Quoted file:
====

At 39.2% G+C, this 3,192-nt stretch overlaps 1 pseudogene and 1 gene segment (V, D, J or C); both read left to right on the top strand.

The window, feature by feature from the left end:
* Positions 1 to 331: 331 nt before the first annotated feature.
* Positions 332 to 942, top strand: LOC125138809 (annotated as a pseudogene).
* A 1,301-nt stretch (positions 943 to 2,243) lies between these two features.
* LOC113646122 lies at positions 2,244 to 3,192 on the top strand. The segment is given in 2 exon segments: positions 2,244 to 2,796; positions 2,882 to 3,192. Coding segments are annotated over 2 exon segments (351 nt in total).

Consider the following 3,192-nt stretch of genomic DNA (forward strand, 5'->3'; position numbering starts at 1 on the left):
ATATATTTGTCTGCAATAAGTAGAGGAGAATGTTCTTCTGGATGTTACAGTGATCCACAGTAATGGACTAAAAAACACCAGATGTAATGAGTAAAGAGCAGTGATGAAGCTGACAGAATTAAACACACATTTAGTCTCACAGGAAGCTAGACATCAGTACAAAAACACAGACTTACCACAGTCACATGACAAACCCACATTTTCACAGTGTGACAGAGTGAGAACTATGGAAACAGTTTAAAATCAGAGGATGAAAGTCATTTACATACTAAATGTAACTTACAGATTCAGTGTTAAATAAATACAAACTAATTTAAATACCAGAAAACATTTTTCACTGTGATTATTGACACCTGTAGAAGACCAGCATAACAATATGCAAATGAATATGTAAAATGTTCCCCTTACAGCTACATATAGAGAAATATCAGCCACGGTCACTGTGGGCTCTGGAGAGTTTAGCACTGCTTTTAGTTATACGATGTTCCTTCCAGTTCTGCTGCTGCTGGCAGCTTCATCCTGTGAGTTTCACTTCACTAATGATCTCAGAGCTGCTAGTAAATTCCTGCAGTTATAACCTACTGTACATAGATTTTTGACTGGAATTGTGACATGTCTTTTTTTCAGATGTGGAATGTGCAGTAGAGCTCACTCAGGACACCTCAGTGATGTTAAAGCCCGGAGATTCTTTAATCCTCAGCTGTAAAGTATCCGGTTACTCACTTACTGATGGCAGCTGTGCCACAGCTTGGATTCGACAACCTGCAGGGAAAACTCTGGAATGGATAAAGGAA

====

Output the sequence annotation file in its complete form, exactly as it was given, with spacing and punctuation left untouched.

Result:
At 39.2% G+C, this 3,192-nt stretch overlaps 1 pseudogene and 1 gene segment (V, D, J or C); both read left to right on the top strand.

The window, feature by feature from the left end:
* Positions 1 to 331: 331 nt before the first annotated feature.
* Positions 332 to 942, top strand: LOC125138809 (annotated as a pseudogene).
* A 1,301-nt stretch (positions 943 to 2,243) lies between these two features.
* LOC113646122 lies at positions 2,244 to 3,192 on the top strand. The segment is given in 2 exon segments: positions 2,244 to 2,796; positions 2,882 to 3,192. Coding segments are annotated over 2 exon segments (351 nt in total).

Consider the following 3,192-nt stretch of genomic DNA (forward strand, 5'->3'; position numbering starts at 1 on the left):
ATATATTTGTCTGCAATAAGTAGAGGAGAATGTTCTTCTGGATGTTACAGTGATCCACAGTAATGGACTAAAAAACACCAGATGTAATGAGTAAAGAGCAGTGATGAAGCTGACAGAATTAAACACACATTTAGTCTCACAGGAAGCTAGACATCAGTACAAAAACACAGACTTACCACAGTCACATGACAAACCCACATTTTCACAGTGTGACAGAGTGAGAACTATGGAAACAGTTTAAAATCAGAGGATGAAAGTCATTTACATACTAAATGTAACTTACAGATTCAGTGTTAAATAAATACAAACTAATTTAAATACCAGAAAACATTTTTCACTGTGATTATTGACACCTGTAGAAGACCAGCATAACAATATGCAAATGAATATGTAAAATGTTCCCCTTACAGCTACATATAGAGAAATATCAGCCACGGTCACTGTGGGCTCTGGAGAGTTTAGCACTGCTTTTAGTTATACGATGTTCCTTCCAGTTCTGCTGCTGCTGGCAGCTTCATCCTGTGAGTTTCACTTCACTAATGATCTCAGAGCTGCTAGTAAATTCCTGCAGTTATAACCTACTGTACATAGATTTTTGACTGGAATTGTGACATGTCTTTTTTTCAGATGTGGAATGTGCAGTAGAGCTCACTCAGGACACCTCAGTGATGTTAAAGCCCGGAGATTCTTTAATCCTCAGCTGTAAAGTATCCGGTTACTCACTTACTGATGGCAGCTGTGCCACAGCTTGGATTCGACAACCTGCAGGGAAAACTCTGGAATGGATAAAGGAA